So, why do these companies not just let the leaseholds expire? First, I think, there is the problem with sunk costs… Though many business people will often pull out the hoary old rule that one should never make future decisions based on sunk costs, I think that, in practice, this rule is largely honored in the breach. Upper management of these companies have spent, quite literally, millions of dollars acquiring these leasehold interests between bonus and delay rentals, costs for real estate title work, etc. To “cut bait” and let these interests expire and revert back to the land owners would a. show weakness to the board of directors or other management and b. put valuable land in the market to be bought up at a discount by their competitors. If you have ever met managers for many of these organizations, you would understand that neither of these is an especially palatable proposition. Second, these managers cannot let these interests simply expire because they have bank notes financing them (as I will explain further in a minute). The reason that every company fears the soon-to-come recalculation of the underlying asset value by banks (which takes place every six months in the oilfield) is because the oil underneath these lands is now less valuable than it was when most debt instruments were originally generated. If a manager were to allow these leaseholds to expire, the banks would be exposed to an even greater risk – meaning that such an action risks being an event of default by a given company… again an unpalatable proposition for the management team.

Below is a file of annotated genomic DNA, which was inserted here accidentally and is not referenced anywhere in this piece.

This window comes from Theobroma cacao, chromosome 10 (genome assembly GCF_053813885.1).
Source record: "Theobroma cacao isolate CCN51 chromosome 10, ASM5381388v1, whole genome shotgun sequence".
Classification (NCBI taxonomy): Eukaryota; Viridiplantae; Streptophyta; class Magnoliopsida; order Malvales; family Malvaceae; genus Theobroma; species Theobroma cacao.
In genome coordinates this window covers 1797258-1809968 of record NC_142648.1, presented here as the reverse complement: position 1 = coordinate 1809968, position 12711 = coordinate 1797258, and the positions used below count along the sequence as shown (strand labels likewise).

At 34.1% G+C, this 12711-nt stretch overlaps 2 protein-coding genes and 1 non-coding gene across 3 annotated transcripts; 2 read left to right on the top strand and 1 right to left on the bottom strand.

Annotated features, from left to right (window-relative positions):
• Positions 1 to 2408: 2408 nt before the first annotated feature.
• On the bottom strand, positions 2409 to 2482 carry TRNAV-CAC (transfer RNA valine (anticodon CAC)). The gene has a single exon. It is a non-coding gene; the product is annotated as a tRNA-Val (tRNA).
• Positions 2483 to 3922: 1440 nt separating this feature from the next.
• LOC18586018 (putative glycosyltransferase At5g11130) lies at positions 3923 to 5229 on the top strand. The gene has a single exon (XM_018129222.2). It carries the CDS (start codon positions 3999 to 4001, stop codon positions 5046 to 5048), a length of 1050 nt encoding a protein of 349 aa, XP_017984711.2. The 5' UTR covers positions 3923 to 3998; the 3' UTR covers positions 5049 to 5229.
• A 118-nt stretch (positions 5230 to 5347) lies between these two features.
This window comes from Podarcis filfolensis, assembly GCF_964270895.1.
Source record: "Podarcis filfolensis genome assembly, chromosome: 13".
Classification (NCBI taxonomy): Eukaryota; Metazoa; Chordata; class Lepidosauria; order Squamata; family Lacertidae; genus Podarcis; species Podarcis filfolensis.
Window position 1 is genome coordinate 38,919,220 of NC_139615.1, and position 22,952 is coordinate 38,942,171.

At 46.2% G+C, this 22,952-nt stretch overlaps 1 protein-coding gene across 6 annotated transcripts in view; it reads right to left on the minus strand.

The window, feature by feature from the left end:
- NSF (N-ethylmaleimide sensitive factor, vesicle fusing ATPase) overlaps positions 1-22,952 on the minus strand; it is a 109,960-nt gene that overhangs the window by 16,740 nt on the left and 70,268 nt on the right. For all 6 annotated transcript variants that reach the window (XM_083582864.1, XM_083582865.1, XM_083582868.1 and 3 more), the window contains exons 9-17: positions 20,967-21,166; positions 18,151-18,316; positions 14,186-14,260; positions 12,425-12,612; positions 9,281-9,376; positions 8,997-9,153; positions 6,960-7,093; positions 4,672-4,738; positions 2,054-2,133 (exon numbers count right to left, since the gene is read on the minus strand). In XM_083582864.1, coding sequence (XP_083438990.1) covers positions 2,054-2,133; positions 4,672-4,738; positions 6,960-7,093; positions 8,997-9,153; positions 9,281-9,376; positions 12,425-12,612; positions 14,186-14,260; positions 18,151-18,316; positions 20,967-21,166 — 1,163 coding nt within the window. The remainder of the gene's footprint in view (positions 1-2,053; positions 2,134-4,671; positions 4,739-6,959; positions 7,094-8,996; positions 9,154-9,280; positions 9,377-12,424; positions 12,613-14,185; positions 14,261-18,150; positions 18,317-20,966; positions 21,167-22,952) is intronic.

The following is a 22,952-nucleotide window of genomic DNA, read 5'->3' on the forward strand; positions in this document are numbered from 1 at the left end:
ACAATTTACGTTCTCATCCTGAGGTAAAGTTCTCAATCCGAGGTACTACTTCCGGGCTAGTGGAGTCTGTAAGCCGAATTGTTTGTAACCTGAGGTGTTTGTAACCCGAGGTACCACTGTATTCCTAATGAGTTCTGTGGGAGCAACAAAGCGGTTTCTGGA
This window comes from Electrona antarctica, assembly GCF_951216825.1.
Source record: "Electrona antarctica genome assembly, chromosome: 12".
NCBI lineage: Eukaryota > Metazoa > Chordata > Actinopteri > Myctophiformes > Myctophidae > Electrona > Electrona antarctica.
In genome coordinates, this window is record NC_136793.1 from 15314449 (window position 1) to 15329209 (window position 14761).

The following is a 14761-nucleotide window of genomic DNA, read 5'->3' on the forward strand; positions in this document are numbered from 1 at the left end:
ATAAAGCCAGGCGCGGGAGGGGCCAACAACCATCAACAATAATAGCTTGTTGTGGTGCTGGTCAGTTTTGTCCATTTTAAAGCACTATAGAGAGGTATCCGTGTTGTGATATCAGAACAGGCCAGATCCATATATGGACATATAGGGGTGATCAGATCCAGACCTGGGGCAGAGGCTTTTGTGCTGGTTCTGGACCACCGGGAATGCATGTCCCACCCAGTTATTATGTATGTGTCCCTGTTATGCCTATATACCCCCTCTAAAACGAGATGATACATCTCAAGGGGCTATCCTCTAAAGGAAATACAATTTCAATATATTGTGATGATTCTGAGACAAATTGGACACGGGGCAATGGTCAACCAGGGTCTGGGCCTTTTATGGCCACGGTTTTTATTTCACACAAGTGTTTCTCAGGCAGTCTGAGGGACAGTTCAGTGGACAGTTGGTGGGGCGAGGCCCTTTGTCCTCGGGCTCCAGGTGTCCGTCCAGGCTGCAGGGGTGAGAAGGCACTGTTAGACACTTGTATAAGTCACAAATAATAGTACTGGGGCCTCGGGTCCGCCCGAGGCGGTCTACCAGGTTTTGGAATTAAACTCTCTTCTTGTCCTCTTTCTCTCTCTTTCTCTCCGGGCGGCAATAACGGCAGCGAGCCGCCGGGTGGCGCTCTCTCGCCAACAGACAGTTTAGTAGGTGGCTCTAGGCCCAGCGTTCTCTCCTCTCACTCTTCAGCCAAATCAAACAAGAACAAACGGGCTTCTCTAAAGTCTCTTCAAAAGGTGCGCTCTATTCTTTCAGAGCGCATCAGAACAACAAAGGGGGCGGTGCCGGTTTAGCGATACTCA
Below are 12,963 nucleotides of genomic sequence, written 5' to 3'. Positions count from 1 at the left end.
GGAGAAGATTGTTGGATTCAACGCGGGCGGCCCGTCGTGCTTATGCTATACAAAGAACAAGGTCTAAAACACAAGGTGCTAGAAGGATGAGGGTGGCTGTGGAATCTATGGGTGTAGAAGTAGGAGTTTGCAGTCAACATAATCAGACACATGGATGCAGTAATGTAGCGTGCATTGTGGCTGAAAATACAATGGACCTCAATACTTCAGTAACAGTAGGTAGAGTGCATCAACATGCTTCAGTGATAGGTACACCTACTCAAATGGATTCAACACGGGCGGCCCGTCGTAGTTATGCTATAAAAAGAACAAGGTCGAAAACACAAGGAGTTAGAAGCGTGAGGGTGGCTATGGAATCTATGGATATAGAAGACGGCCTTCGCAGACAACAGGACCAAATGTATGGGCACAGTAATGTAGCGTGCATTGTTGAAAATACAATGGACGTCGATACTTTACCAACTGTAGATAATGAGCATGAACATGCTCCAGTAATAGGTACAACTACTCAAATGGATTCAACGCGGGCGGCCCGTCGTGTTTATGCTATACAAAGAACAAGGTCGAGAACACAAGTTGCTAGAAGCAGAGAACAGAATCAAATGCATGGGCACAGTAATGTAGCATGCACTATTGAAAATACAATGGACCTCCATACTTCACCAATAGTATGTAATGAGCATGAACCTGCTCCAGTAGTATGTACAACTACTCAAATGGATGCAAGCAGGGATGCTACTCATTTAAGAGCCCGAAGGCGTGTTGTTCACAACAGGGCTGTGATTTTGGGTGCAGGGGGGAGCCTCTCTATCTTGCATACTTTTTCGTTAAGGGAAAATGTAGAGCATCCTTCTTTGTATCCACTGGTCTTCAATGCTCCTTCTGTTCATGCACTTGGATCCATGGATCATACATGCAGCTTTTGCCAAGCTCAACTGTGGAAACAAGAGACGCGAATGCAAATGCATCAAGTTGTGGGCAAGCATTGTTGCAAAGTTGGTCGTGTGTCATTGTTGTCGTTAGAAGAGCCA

Finally, there are the debt instruments themselves… Once again, being a West Texas real estate attorney, I’ve read a LOT of these documents. The funny thing about the numerous credit facilities, deeds of trust, notes, etc. is that they, too, almost universally contain language that binds the operator into actually developing the mineral interests underlying the extension of credit! What this means, again, is that they have to continually develop and produce minerals at a certain baseline or, again, risk default.